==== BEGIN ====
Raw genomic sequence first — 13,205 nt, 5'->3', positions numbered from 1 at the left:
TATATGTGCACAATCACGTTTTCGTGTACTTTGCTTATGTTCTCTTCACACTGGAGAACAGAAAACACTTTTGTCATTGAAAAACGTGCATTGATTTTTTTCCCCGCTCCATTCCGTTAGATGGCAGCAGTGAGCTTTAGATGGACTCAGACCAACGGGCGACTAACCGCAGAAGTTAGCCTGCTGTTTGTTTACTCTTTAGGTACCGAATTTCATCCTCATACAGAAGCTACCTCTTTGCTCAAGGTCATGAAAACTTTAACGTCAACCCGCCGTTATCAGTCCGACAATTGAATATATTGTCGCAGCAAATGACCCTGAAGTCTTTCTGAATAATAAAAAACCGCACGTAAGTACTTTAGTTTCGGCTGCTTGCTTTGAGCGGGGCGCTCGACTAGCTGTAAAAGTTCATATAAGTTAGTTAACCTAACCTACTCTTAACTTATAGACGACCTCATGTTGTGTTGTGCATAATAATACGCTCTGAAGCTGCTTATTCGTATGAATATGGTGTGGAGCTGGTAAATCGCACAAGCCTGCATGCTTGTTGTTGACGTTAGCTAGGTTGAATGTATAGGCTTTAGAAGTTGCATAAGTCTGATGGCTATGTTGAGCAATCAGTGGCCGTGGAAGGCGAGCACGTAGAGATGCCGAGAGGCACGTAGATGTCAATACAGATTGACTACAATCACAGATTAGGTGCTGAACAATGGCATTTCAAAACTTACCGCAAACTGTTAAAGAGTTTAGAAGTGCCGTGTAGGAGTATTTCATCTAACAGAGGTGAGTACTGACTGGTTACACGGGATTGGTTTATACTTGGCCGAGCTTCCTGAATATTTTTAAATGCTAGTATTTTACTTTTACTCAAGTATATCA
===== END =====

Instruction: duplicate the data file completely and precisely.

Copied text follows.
Raw genomic sequence first — 13,205 nt, 5'->3', positions numbered from 1 at the left:
TATATGTGCACAATCACGTTTTCGTGTACTTTGCTTATGTTCTCTTCACACTGGAGAACAGAAAACACTTTTGTCATTGAAAAACGTGCATTGATTTTTTTCCCCGCTCCATTCCGTTAGATGGCAGCAGTGAGCTTTAGATGGACTCAGACCAACGGGCGACTAACCGCAGAAGTTAGCCTGCTGTTTGTTTACTCTTTAGGTACCGAATTTCATCCTCATACAGAAGCTACCTCTTTGCTCAAGGTCATGAAAACTTTAACGTCAACCCGCCGTTATCAGTCCGACAATTGAATATATTGTCGCAGCAAATGACCCTGAAGTCTTTCTGAATAATAAAAAACCGCACGTAAGTACTTTAGTTTCGGCTGCTTGCTTTGAGCGGGGCGCTCGACTAGCTGTAAAAGTTCATATAAGTTAGTTAACCTAACCTACTCTTAACTTATAGACGACCTCATGTTGTGTTGTGCATAATAATACGCTCTGAAGCTGCTTATTCGTATGAATATGGTGTGGAGCTGGTAAATCGCACAAGCCTGCATGCTTGTTGTTGACGTTAGCTAGGTTGAATGTATAGGCTTTAGAAGTTGCATAAGTCTGATGGCTATGTTGAGCAATCAGTGGCCGTGGAAGGCGAGCACGTAGAGATGCCGAGAGGCACGTAGATGTCAATACAGATTGACTACAATCACAGATTAGGTGCTGAACAATGGCATTTCAAAACTTACCGCAAACTGTTAAAGAGTTTAGAAGTGCCGTGTAGGAGTATTTCATCTAACAGAGGTGAGTACTGACTGGTTACACGGGATTGGTTTATACTTGGCCGAGCTTCCTGAATATTTTTAAATGCTAGTATTTTACTTTTACTCAAGTATATCA